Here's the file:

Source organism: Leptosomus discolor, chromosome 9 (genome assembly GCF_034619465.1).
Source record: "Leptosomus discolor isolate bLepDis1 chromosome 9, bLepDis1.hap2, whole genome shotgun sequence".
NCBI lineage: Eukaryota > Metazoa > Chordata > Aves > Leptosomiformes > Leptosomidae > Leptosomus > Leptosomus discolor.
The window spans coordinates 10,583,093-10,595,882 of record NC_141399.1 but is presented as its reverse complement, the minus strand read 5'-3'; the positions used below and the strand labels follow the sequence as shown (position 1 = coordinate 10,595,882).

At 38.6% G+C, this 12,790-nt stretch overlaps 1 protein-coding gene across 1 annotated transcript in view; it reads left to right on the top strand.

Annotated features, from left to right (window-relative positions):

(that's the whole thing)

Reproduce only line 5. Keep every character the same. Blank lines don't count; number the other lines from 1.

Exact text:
At 38.6% G+C, this 12,790-nt stretch overlaps 1 protein-coding gene across 1 annotated transcript in view; it reads left to right on the top strand.